Transitioning to Coverage: Three Things to Know About the New Transgender Healthcare Regulations

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On May 18, 2016, the Department of Health and Human Services (“HHS”) issued final regulations implementing the nondiscrimination provisions of the Affordable Care Act. As we discussed in our March 30, 2016 blog, the rule prohibits discrimination on the basis of sex and gender identity in the provision of health programs.  In application, the final regulations prohibit the categorical refusal of coverage to transgender participants and require that individuals be treated consistent with their self-selected gender identity.

  1. When are the final regulations effective?

The final rule generally is effective July 18, 2016. However, group health plans and health insurance need not be modified to comply with the new nondiscrimination rules until the first day of the first plan year (in the individual market, policy year) beginning on or after January 1, 2017.

  1. Who is subject to the nondiscrimination rule?

The final rule applies to (a) any health program or activity, any part of which receives funding from HHS, (b) any health program or activity administered by HHS and (c) any health program or activity administered by an entity established by Title I of the Affordable Care Act.

Notably, the final rule clarifies that self-funded group health plans administered by third party administrators are not covered by the nondiscrimination rule. Instead, the rule will apply to a self-funded plan only to the extent that the employer is principally engaged in health services or health insurance coverage.  For example, a hospital’s self-funded plan would be subject to the rule, but a grocery store’s self-funded plan would not.  This position marks a significant departure from informal guidance signaled by HHS following publication of the proposed regulations, as detailed in our earlier blog.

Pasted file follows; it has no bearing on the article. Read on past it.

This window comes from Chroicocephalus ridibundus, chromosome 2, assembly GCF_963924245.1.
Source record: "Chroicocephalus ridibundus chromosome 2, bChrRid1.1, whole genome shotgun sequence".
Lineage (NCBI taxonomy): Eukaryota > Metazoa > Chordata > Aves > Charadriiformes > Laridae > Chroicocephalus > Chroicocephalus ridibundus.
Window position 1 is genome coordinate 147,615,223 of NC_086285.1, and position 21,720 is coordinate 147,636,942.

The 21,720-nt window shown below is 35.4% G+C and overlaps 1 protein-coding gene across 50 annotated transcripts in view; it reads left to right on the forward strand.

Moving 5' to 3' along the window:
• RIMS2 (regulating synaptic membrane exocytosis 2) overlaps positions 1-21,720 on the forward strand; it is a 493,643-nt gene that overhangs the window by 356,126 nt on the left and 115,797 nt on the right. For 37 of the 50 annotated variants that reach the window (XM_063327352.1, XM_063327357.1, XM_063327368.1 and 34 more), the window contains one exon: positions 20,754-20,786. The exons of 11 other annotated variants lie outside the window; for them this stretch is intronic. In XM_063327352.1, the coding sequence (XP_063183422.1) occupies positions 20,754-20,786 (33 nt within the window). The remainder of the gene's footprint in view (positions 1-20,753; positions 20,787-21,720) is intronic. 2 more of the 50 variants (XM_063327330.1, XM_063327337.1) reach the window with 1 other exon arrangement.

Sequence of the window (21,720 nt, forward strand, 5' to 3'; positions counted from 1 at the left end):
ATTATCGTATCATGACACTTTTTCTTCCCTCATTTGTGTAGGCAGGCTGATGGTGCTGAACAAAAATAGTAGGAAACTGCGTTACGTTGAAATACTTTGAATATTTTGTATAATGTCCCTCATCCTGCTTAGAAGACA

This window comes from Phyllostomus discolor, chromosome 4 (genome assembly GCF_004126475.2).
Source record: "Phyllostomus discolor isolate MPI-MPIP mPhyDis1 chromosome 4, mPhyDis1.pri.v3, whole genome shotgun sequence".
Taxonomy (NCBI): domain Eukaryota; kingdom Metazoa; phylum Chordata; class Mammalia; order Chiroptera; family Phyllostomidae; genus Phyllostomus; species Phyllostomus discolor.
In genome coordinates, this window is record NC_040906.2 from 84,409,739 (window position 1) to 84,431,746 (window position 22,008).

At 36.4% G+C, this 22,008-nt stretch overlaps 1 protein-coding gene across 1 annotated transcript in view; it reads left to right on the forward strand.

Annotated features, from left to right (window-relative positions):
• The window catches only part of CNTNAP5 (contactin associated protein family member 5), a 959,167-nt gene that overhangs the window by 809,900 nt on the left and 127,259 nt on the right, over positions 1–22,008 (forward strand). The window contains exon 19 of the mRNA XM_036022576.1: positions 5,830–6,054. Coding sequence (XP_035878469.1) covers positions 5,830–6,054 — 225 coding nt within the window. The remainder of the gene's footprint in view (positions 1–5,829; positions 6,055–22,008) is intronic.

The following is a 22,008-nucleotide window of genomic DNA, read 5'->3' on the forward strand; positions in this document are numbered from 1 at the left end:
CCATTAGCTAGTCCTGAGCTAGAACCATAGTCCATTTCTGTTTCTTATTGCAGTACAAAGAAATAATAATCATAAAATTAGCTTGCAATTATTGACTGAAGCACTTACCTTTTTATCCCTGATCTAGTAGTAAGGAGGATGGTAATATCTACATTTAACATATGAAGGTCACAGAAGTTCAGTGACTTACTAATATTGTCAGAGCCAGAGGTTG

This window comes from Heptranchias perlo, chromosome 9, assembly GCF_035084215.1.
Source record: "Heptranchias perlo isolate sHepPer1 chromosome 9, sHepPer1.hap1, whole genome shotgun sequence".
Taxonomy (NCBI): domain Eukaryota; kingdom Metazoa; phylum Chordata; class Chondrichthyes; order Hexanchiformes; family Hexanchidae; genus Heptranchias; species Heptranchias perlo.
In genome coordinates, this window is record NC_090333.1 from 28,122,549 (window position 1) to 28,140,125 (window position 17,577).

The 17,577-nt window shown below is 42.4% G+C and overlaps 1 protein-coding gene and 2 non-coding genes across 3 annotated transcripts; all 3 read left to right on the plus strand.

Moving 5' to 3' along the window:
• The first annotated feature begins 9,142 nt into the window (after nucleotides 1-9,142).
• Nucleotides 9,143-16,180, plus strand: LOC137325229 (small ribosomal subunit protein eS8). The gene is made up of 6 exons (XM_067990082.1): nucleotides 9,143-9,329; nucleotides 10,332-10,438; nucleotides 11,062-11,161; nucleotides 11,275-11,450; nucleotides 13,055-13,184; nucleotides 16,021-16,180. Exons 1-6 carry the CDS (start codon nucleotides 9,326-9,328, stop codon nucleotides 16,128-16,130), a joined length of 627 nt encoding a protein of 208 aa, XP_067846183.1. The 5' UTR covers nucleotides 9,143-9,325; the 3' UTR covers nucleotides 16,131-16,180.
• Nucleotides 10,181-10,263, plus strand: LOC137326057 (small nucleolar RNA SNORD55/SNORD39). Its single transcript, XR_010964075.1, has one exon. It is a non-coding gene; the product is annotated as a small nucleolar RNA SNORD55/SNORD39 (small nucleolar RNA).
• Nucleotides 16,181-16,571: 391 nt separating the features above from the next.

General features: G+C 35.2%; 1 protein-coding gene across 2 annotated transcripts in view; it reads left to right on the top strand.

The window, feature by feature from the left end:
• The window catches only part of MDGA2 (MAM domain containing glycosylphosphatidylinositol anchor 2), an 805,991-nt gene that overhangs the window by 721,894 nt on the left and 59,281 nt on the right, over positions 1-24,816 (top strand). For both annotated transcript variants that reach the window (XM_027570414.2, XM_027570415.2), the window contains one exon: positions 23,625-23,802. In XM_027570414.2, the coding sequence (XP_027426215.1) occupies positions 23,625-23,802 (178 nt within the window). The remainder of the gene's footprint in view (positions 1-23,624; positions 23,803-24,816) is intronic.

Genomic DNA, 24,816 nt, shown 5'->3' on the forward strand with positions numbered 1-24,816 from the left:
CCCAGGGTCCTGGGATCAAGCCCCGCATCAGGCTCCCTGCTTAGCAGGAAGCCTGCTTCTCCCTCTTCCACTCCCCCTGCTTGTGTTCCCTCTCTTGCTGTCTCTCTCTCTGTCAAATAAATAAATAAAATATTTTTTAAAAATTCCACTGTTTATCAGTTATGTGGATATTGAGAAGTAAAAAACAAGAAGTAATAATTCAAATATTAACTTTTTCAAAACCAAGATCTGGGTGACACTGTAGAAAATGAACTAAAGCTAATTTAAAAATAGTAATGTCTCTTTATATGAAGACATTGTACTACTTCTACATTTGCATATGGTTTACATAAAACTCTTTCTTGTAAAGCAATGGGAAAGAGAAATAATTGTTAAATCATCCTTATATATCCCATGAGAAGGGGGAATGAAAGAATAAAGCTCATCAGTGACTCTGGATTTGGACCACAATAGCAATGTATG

While the final nondiscrimination rules are limited in their application to certain employers, the type of discrimination that they target may be prohibited by other federal laws. In particular, at least one lawsuit has already been filed in the Ninth Circuit against a large healthcare provider targeting potentially discriminatory practices in reliance on Title VII in light of the new regulations.

  1. What coverage must be offered to transgender participants?

Although the final regulations prohibit blanket exclusions of transgender transition benefits as facially discriminatory, the rules shed little light on the scope of services that must (or are not required to) be offered. For example, the final rules do not provide any guidance as to whether an employer must offer hormone therapy, mental health services, genital reassignment surgery, breast augmentation/reduction, puberty blockers, and some of the more cosmetic benefits such as voice coaching, tracheal shaving and hair removal, among others.  Accordingly, employers may wish to evaluate the full array of transgender benefits in the context of their health plans.

For more information, please see the final regulations, and the related Frequently Asked Questions and Fact Sheet.

DISCLAIMER: Because of the generality of this update, the information provided herein may not be applicable in all situations and should not be acted upon without specific legal advice based on particular situations.

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